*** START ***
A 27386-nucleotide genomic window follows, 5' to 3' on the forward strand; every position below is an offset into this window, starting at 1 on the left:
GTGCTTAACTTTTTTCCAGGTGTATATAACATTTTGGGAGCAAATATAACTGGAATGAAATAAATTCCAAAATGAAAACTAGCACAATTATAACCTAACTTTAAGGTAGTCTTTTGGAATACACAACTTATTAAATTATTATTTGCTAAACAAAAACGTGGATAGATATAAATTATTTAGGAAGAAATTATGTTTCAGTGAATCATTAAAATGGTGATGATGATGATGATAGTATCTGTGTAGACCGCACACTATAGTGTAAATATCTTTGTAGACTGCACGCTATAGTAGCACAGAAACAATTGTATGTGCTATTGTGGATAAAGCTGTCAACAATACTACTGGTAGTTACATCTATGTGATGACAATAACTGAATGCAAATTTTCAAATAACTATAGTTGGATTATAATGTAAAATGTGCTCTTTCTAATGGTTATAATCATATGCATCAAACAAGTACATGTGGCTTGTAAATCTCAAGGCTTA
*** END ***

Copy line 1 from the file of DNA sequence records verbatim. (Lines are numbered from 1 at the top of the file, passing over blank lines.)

A 27386-nucleotide genomic window follows, 5' to 3' on the forward strand; every position below is an offset into this window, starting at 1 on the left: